By Doug Tenney, Leist Mercantile
U.S. corn planting progress as of May 22 was 81%, with Ohio corn at 66% planted. Both were ahead of last year and the 5-year averages. The total number of Ohio crop insurance replant claims for both corn and soybeans near the end of May were expected to be considerably below those of last year as well as the past 5 years. The past several years Ohio has ranked high on the list for crop insurance corn and soybean replant claims. The first U.S. corn ratings were to be released May 30. Those ratings were expected to be at or near historical highs. The first U.S. soybean ratings were expected to be released just one week later.
Planting conditions for corn and soybeans across much of Ohio was easily the best seen for years as some producers even used the single word, “decades.” Conditions described as “ideal,” were also a common thread. Numerous customers reported earliest ever date for the completion of planting corn and soybeans. One Fairfield county producer reported his first crop hay was completed in record fashion, all without any rain. He related with story with a beaming smile!
July 2023 CBOT corn closed on May 26 at $6.04, up 13 cents for the day as it made a new high for the month of May, closing higher for 6 consecutive days. Lest you think corn prices have been boring, note that the speed of a recent sharp decline is mind boggling. On April 18, July corn put in a multi week high at $6.47 ½, then dropping a dollar in just 30 days to $5.47 on May 18. Similar sharp declines have also taken place for July CBOT soybeans, high at $15.01 on April 18, declining to $13.05 on May 27. Note that with the closes on May 28, July corn was 57 cents above the lows during the month of May. Meanwhile, July soybeans on May 28 were only 32 cents above the lows of May. Some analysts will point out that steep declines have the ability to result in steep advances, but the not always is still an absolute.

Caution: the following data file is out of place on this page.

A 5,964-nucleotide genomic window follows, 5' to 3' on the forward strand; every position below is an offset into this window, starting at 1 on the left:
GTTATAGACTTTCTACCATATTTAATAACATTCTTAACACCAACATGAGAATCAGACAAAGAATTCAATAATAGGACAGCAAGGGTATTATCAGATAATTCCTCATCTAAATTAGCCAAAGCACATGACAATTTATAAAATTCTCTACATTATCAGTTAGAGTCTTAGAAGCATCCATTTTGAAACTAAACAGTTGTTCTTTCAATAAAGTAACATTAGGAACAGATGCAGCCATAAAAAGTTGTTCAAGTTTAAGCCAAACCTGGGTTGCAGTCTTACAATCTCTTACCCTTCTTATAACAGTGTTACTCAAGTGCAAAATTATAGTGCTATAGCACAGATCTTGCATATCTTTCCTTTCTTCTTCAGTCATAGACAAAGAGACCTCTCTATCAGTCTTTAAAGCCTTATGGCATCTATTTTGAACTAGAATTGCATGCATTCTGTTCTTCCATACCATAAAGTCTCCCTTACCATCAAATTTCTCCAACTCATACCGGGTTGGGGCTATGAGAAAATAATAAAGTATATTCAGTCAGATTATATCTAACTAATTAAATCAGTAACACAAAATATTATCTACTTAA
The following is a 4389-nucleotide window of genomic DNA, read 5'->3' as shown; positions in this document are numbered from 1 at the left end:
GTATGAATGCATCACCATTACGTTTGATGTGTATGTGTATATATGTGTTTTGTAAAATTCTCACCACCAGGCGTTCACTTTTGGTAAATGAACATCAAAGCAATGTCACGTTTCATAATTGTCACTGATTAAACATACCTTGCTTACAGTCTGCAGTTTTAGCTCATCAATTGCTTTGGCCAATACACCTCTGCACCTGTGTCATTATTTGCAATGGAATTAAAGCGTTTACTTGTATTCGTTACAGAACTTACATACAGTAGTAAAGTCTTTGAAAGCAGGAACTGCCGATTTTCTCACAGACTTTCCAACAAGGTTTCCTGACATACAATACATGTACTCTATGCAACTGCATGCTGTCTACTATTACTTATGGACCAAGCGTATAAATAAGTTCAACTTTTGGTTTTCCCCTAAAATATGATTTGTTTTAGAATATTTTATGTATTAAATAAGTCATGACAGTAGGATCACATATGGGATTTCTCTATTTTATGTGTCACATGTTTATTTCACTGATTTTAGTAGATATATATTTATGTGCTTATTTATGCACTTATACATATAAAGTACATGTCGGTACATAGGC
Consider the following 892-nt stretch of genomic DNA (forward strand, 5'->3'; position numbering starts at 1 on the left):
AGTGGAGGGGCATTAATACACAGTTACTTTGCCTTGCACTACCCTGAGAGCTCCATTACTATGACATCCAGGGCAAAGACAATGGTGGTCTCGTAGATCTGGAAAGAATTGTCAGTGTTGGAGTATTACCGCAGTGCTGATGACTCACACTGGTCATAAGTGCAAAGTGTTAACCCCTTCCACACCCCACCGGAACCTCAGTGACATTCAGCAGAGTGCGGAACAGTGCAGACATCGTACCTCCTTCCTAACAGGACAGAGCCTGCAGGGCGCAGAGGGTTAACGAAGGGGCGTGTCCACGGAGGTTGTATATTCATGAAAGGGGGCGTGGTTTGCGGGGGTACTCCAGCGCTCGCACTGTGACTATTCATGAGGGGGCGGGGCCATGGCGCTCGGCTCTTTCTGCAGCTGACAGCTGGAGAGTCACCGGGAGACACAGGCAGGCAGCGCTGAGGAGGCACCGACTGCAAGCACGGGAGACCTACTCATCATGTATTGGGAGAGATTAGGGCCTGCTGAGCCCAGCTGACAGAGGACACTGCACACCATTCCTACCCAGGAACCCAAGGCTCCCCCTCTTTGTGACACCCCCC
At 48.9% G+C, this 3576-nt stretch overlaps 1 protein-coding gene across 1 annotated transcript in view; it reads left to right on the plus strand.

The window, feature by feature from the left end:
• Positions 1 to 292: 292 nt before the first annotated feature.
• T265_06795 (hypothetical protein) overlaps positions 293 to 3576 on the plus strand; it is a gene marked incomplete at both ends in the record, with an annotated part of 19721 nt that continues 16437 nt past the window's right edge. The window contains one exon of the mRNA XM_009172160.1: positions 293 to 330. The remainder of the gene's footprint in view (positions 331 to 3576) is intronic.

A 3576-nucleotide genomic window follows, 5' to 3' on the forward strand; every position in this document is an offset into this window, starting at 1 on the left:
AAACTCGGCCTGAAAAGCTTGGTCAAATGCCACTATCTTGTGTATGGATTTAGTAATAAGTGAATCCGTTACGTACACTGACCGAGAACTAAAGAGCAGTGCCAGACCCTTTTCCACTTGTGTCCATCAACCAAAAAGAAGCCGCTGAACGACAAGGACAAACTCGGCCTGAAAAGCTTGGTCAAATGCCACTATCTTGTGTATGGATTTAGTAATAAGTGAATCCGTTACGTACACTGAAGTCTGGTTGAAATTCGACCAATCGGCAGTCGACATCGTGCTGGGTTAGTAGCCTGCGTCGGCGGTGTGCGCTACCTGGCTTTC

The same dry weather which allowed for rapid planting of corn and soybeans in the last 3 weeks of May across much of the Midwest, could be putting stresses on corn and soybeans in the month of June. Weather forecasts on May 29 called for dry and warm conditions into June 10 for eastern Nebraska, southeast South Dakota, Arkansas, Iowa, Illinois, Indiana, Ohio, Kentucky, Tennessee, and Michigan. Already, some are beginning to remind us that this growing season could be compared to the drought of 2012.
While it is not new news, an alarming trend is gaining speed and traction across the U.S., as numerous communities and states announce bans on the use of natural gas and natural gas appliances. It can only be put in the category “the inmates have taken over the asylum.” For example, some communities want to ban or outlaw the use of natural gas stoves. One California community did acquiesce to some degree as they agreed to allow a world renowned chef to proceed with the scheduled opening of a 5-star restaurant with natural gas to be permitted as the original building plans from 2019 detailed a natural gas meter in his building.
Environmentalists continue to scream that natural gas production is harmful to the environment due to carbon generation. Already, some communities are not permitting natural gas heating systems to be installed in new residential and apartment buildings. The push for green electricity generated from solar arrays and windmills continues to be in front of us.
U.S. producers are considerably behind the normal levels of new crop corn and soybean sales at this time of year. Pay strong attention to corn and soybean prices for the next month as prices potentially rally on weather and production concerns.
Thought for the day. “Idleness is to the human mind like rust is to iron.” – Ezra Cornell.